Conceived out of anguish over a 12-year-old girl's murder and implemented by a $5 million community fundraising effort, a unique haven for foster children in Santa Rosa is struggling for survival.

The Children's Village of Sonoma, a cluster of four homes with capacity for 24 foster children, now has just 16 children — six fewer than it needs to cover operating costs.

"You can imagine the stress it's putting on us," said Anjana Utarid, executive director of the nonprofit organization, which has served 57 foster children since it opened in 2006.

Referrals from county child welfare officials dried up last year, just as the village's population fell below capacity and the state of California codified a shift away from long-term placement of foster children in group homes.

"There is a philosophical belief that all children should live with a committed, permanent and nurturing family," said Nick Honey, Family, Youth and Children's Services director with the county Human Services Department.

Advocates for foster children support the idea of placing more youths with families, rather than group homes, even as the trend appears to be creating a surplus of beds at the county's nine group home organizations.

"We want to have children in more family-like environments," said Millie Gilson, executive director for Court Appointed Special Advocates, a local nonprofit known as CASA.

Jim Galsterer, executive director of TLC Child and Family Services, which runs three group homes, said the goal is to return foster children to their families or some other form of a "forever home."

"I've never met a child who didn't want that," he said. "Group homes are not a place for children to grow up."

The shift was underscored by a law, enacted last year as part of the state budget, that for the first time set limits on how long foster children may stay in group homes.

The law, Assembly Bill 74, says children younger than 6 cannot be placed in a group home for longer than two months — and children 6 to 12 no longer than six months — unless there is a case plan approved by a county child welfare director.

Children 12 and older can't stay in a group home longer than a year.

There is no deadline, however, for relocating the 75 foster children that were in Sonoma County group homes in December, Honey said, noting that each child's case will be assessed separately.

"It's going to take a while to get where we want to go," he said.

The number of foster children placed in the county's group homes declined from 106 in December 2012, and Honey said fewer foster children are now being placed in group homes.

Overall, the county in December had 539 children in the foster care system, which handles youths who have been removed from parental custody.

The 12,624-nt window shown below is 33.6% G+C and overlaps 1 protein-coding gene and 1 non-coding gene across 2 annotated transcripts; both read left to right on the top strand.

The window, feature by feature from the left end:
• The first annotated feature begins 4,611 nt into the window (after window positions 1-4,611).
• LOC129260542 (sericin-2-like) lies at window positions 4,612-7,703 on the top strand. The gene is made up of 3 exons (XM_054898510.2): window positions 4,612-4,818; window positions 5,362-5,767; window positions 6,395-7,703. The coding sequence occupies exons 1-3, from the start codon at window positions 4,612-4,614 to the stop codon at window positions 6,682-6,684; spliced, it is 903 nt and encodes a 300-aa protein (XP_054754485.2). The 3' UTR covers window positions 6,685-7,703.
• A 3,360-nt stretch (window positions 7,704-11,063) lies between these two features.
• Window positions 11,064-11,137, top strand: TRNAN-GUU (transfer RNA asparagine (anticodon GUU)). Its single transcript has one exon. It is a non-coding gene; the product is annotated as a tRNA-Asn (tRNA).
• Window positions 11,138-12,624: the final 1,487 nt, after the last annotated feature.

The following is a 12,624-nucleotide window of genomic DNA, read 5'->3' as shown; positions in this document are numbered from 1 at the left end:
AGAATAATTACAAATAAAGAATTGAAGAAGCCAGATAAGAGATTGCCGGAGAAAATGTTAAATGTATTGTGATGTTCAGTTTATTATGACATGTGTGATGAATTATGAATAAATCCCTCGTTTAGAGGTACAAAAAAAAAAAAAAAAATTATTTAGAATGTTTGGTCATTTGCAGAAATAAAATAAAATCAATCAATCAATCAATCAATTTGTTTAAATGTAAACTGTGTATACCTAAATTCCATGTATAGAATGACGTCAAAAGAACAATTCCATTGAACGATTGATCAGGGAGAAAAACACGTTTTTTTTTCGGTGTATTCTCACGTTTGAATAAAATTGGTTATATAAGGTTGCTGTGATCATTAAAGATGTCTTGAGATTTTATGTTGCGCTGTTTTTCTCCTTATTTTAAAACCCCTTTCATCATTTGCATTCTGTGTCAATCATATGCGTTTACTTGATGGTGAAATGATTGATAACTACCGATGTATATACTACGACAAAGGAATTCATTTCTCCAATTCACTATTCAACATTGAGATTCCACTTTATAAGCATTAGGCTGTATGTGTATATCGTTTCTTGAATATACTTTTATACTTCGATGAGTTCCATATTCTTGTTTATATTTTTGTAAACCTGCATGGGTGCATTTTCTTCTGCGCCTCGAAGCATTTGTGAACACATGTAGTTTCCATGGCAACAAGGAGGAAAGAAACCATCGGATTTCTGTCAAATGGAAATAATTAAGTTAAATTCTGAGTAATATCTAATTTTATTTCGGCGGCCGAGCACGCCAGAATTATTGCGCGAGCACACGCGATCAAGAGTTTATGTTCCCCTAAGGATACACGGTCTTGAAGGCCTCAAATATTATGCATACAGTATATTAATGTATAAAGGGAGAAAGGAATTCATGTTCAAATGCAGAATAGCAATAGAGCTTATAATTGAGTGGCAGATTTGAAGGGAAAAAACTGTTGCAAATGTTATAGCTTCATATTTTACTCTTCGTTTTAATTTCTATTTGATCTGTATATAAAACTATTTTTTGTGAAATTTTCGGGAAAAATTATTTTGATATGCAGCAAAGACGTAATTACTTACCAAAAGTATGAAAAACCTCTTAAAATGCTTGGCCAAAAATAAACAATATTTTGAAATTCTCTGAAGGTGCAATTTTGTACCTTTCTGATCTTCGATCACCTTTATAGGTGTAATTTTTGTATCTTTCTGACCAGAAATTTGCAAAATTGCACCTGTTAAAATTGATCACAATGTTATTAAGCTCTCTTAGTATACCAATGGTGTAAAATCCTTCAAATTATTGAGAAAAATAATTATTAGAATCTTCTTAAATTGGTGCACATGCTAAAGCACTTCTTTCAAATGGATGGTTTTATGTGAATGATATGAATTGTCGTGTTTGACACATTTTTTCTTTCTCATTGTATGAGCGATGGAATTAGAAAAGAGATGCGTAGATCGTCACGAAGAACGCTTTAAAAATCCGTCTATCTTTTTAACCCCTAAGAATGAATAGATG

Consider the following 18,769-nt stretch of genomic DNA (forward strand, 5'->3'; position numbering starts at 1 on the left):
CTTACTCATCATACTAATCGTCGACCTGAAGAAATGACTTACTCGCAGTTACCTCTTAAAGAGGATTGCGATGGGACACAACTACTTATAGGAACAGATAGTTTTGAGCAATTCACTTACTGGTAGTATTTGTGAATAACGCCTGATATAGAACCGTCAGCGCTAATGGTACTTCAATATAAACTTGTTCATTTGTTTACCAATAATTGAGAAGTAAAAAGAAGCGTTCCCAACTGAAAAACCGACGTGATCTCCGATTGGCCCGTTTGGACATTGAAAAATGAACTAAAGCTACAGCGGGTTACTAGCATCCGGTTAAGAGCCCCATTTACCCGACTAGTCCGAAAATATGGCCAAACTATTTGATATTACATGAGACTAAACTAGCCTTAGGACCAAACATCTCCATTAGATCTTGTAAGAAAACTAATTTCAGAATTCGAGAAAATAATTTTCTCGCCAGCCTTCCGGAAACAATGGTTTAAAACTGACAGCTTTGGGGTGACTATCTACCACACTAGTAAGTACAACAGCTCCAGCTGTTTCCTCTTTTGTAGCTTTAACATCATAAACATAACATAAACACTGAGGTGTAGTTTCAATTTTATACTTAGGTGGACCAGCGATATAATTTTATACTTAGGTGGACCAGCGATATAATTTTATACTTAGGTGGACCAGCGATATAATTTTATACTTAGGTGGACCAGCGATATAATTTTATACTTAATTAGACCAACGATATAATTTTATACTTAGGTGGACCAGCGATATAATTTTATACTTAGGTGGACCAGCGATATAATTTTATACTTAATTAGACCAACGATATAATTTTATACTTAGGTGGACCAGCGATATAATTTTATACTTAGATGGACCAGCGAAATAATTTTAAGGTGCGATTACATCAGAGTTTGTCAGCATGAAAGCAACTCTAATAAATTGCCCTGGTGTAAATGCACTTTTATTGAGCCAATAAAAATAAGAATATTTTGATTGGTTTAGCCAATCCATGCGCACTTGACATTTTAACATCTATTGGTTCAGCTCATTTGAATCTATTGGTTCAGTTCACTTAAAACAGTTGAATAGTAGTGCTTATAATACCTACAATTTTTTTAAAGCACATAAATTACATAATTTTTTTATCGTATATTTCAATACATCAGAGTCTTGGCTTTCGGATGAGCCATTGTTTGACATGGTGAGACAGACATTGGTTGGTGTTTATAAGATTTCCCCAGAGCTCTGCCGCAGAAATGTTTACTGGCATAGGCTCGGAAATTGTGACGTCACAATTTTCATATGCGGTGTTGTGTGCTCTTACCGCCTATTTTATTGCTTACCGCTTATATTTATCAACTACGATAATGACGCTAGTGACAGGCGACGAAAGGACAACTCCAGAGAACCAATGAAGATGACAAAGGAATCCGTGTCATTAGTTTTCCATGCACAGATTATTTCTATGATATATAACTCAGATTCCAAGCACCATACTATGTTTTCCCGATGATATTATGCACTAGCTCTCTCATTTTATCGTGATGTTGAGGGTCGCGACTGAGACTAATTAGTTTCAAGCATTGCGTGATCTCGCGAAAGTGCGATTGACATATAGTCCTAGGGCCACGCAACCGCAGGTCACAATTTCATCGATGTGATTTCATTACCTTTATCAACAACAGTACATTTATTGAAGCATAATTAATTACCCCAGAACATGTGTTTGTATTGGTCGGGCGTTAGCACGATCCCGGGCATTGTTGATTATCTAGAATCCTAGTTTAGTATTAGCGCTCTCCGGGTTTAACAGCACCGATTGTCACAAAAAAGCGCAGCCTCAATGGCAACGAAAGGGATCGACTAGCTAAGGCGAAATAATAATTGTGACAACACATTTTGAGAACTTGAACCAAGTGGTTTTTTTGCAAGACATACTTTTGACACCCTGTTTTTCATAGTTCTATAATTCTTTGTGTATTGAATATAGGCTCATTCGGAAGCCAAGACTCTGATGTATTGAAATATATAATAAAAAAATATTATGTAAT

Nearly 200 lived in foster care homes, 150 lived with relatives and 58 lived with guardians. The rest were at other facilities, including 23 at Valley of the Moon Children's Home, an emergency shelter where children spend an average of three months, Honey said.

Children's Village, located on a 2.2-acre parcel off Petaluma Hill Road, was forged out of community angst over the still-unsolved murder of Georgia Moses, a 12-year-old Santa Rosa girl whose body was found in Petaluma in 1997.

The idea of establishing a permanent home for foster children — especially to keep siblings from large families together — got a $5 million boost from donors, including former San Francisco 49ers quarterback Joe Montana and his wife, Jennifer.

Over the past eight years, the Village has served 57 foster children, with 19 leaving due to aging out of the system, family reunification, adoption or moving to a foster home.

It needs the government payments for at least 22 children to cover its operating costs and now has 16, Utarid said.

The Village received an average of nearly eight foster child placements a year through 2012, then only two last year and none so far in 2014.

"We want to be part of the process," Utarid said. The organization needs placements to survive, but fully supports the reunification of foster children with their families, she said.

Children live for an average of 2? years at the Village, which was founded on the premise of keeping siblings together and preventing their passing through a succession of foster homes.

The county remains open to sending children to the Village, Honey said, calling it "a wonderful program."

But the shift away from group homes is creating more beds than needed to accommodate Sonoma County's foster care population, he said, suggesting that the Village should pursue placements from other, larger counties.

Honey also suggested that the Village might consider converting one house to care for "more difficult kids."

He is preparing for a March 14 meeting with group home operators to explore the changes to the foster care system.

TLC has nine foster care children in a group home population of about 200 teenagers, Galsterer said. The average stay in a TLC home is a little less than a year.

The shift away from group homes has been going on for years, he said, noting that "we're all on the same page with this."

To meet its goals, the county needs to recruit more foster parents, said Gilson, head of the CASA advocacy group.

A foster home gives children structure and role models, and a warmer environment than a group home, she said.

Serving as a foster parent is "a wonderful way to impact a child's life," she said.

The state payment for foster care starts at $657 per month for a child under 5 and increases in steps to $820 a month for children age 15 to 20, plus an annual allowance for clothing.

Counties can increase those payments but must foot the bill, Honey said.

Anyone interested in learning more about foster parenthood may call 565-4274 or go to the website at www.sonomafostercare.org.

Staff writer Chris Smith contributed to this report. You can reach Staff Writer Guy Kovner at 521-5457 or guy.kovner@pressdemocrat.com.